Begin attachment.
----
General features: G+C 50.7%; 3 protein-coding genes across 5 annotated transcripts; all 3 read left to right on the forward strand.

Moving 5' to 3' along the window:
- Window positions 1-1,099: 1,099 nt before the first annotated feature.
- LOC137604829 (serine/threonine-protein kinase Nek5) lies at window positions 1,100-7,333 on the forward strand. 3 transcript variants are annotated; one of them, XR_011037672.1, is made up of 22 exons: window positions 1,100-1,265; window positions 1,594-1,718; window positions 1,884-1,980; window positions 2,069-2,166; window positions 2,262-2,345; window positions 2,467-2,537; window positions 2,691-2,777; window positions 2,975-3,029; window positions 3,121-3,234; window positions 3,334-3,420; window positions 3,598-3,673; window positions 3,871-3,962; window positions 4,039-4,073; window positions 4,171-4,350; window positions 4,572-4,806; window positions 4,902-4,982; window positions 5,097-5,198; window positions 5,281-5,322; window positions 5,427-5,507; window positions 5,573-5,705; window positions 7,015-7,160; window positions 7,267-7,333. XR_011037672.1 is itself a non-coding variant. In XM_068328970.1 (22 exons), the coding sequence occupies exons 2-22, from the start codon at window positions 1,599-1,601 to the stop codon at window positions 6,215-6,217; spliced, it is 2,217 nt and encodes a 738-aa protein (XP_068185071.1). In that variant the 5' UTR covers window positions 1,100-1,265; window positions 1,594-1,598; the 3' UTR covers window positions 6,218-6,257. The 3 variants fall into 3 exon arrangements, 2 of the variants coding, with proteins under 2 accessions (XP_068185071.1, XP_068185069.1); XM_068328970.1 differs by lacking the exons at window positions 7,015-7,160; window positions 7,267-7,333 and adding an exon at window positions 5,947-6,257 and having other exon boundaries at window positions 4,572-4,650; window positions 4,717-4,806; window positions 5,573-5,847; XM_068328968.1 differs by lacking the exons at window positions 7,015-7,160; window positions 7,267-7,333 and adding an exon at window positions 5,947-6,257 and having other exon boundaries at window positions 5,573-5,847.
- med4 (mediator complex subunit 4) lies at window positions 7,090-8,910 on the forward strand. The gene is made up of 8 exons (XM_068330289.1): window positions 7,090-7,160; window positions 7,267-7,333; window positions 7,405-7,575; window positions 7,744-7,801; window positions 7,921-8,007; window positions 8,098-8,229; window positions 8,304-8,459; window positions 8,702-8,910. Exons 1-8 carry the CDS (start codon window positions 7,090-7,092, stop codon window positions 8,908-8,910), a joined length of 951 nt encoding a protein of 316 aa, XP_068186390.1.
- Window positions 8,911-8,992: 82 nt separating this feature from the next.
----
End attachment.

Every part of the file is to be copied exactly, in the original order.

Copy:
General features: G+C 50.7%; 3 protein-coding genes across 5 annotated transcripts; all 3 read left to right on the forward strand.

Moving 5' to 3' along the window:
- Window positions 1-1,099: 1,099 nt before the first annotated feature.
- LOC137604829 (serine/threonine-protein kinase Nek5) lies at window positions 1,100-7,333 on the forward strand. 3 transcript variants are annotated; one of them, XR_011037672.1, is made up of 22 exons: window positions 1,100-1,265; window positions 1,594-1,718; window positions 1,884-1,980; window positions 2,069-2,166; window positions 2,262-2,345; window positions 2,467-2,537; window positions 2,691-2,777; window positions 2,975-3,029; window positions 3,121-3,234; window positions 3,334-3,420; window positions 3,598-3,673; window positions 3,871-3,962; window positions 4,039-4,073; window positions 4,171-4,350; window positions 4,572-4,806; window positions 4,902-4,982; window positions 5,097-5,198; window positions 5,281-5,322; window positions 5,427-5,507; window positions 5,573-5,705; window positions 7,015-7,160; window positions 7,267-7,333. XR_011037672.1 is itself a non-coding variant. In XM_068328970.1 (22 exons), the coding sequence occupies exons 2-22, from the start codon at window positions 1,599-1,601 to the stop codon at window positions 6,215-6,217; spliced, it is 2,217 nt and encodes a 738-aa protein (XP_068185071.1). In that variant the 5' UTR covers window positions 1,100-1,265; window positions 1,594-1,598; the 3' UTR covers window positions 6,218-6,257. The 3 variants fall into 3 exon arrangements, 2 of the variants coding, with proteins under 2 accessions (XP_068185071.1, XP_068185069.1); XM_068328970.1 differs by lacking the exons at window positions 7,015-7,160; window positions 7,267-7,333 and adding an exon at window positions 5,947-6,257 and having other exon boundaries at window positions 4,572-4,650; window positions 4,717-4,806; window positions 5,573-5,847; XM_068328968.1 differs by lacking the exons at window positions 7,015-7,160; window positions 7,267-7,333 and adding an exon at window positions 5,947-6,257 and having other exon boundaries at window positions 5,573-5,847.
- med4 (mediator complex subunit 4) lies at window positions 7,090-8,910 on the forward strand. The gene is made up of 8 exons (XM_068330289.1): window positions 7,090-7,160; window positions 7,267-7,333; window positions 7,405-7,575; window positions 7,744-7,801; window positions 7,921-8,007; window positions 8,098-8,229; window positions 8,304-8,459; window positions 8,702-8,910. Exons 1-8 carry the CDS (start codon window positions 7,090-7,092, stop codon window positions 8,908-8,910), a joined length of 951 nt encoding a protein of 316 aa, XP_068186390.1.
- Window positions 8,911-8,992: 82 nt separating this feature from the next.